On Dec. 8, after a four-hour surgery including a full hysterectomy, I was diagnosed with stage III C ovarian cancer. I don’t recall the moment that this diagnosis was revealed to me or who told me or even being overwhelmed or even really comprehending it. I was in the hospital — recovering from surgery, but it did not seem to matter to me what the diagnosis was — I just knew that I had to recover, get strong and fight.



My husband, two children and my sister were devastated, and all they could do was to PUT THEIR TRUST COMPLETELY IN GOD AND IN THE MEDICAL COMMUNITY. I firmly believe that this disease is harder on them than on me because I had all the pain and recovery work to distract me from feeling the total despair of the situation. All they could do is sit by and watch and pray and hope and cheer.



I initially spent 12 days in the hospital and was released on Dec. 20 with instructions to return on Dec. 31 for my first round of chemotherapy. Unfortunately, I would have to return on the 26th because I had developed a plural effusion and fluid had built up between my lungs and rib cage, making it very difficult to breathe. After they drained 1.5 liters of fluid out, I felt much better. I was then told that the first of six chemotherapy treatments would start the next day. That left me the entire night alone to obsess over losing my hair. The pharmacist said there was no way by taking Paclitaxel and Carboplatin that I would be spared my hair. This was the one moment when I received my “wake up call” and where it got terribly personal. This is where I believe I suddenly realized just how much trouble I was in. For the first time, I cried over my diagnosis because in that moment I realized I would soon “look” like a cancer patient.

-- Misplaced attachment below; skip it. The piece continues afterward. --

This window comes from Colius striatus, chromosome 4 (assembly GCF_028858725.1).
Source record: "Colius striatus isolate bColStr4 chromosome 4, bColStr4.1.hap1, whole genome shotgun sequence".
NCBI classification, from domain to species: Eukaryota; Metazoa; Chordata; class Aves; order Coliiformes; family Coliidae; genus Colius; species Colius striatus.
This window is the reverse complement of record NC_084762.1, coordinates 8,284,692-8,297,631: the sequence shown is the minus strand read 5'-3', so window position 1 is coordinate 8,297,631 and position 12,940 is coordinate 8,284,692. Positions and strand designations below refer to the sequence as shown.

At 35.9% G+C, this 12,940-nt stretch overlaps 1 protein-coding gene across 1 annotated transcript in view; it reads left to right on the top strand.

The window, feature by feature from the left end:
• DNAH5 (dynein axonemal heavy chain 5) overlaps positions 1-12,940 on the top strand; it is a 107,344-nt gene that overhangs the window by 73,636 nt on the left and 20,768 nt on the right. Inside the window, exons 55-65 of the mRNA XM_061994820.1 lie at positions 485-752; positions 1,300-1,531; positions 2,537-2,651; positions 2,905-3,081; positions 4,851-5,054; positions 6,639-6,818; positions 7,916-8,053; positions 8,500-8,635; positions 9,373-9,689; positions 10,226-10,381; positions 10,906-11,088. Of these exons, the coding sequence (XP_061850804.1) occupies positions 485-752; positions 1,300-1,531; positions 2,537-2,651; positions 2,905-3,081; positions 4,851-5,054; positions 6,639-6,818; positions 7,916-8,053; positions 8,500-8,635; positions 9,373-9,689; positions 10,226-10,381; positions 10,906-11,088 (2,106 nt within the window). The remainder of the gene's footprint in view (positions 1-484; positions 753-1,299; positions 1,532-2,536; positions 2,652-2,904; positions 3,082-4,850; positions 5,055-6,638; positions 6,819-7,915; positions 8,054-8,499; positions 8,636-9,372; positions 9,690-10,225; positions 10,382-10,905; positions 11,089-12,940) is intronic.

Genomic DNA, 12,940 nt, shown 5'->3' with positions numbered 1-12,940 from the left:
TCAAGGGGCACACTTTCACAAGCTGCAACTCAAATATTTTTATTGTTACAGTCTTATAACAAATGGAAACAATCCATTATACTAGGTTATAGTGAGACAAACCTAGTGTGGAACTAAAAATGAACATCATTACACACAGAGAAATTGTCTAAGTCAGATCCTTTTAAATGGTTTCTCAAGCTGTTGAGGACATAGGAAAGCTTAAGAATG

That chemo would be the first of many types that I would try, including a clinical trial. It turns out that I am chemo-resistant, meaning most of them don’t work on my cancer. We keep trying, and hoping and praying that something will work, or that something will keep me around long enough to find “the cure.” The entire experience has made me a better person. It has taught me to live in the moment and to constantly strive to make NOW the very best that it can be. I always felt that I should live that way but was never able to see my life on those terms until the cancer diagnosis. My community and my family have become the bedrock of my existence and I have never been so humbled in my life. So much was done for me — from personal visits, to financial assistance, to meals being brought in, to friends just being friends! I think my whole family has learned to appreciate the small things that abound us in the here and now.



My family, church, community and friends have been such a huge part of my healing. The support we received has been enormous, and it has taken every bit of that support to get me where I am today. I am so grateful for each and every person whom God has put in my path on this journey.



Facts about ovarian cancer:



 



Melinda Knoerzer, a Pender County Government employee, was diagnosed with Stage IIIC Ovarian Cancer on Dec. 8, 2009. Melinda’s is the first Survivor Story of the 2013 Relay Season.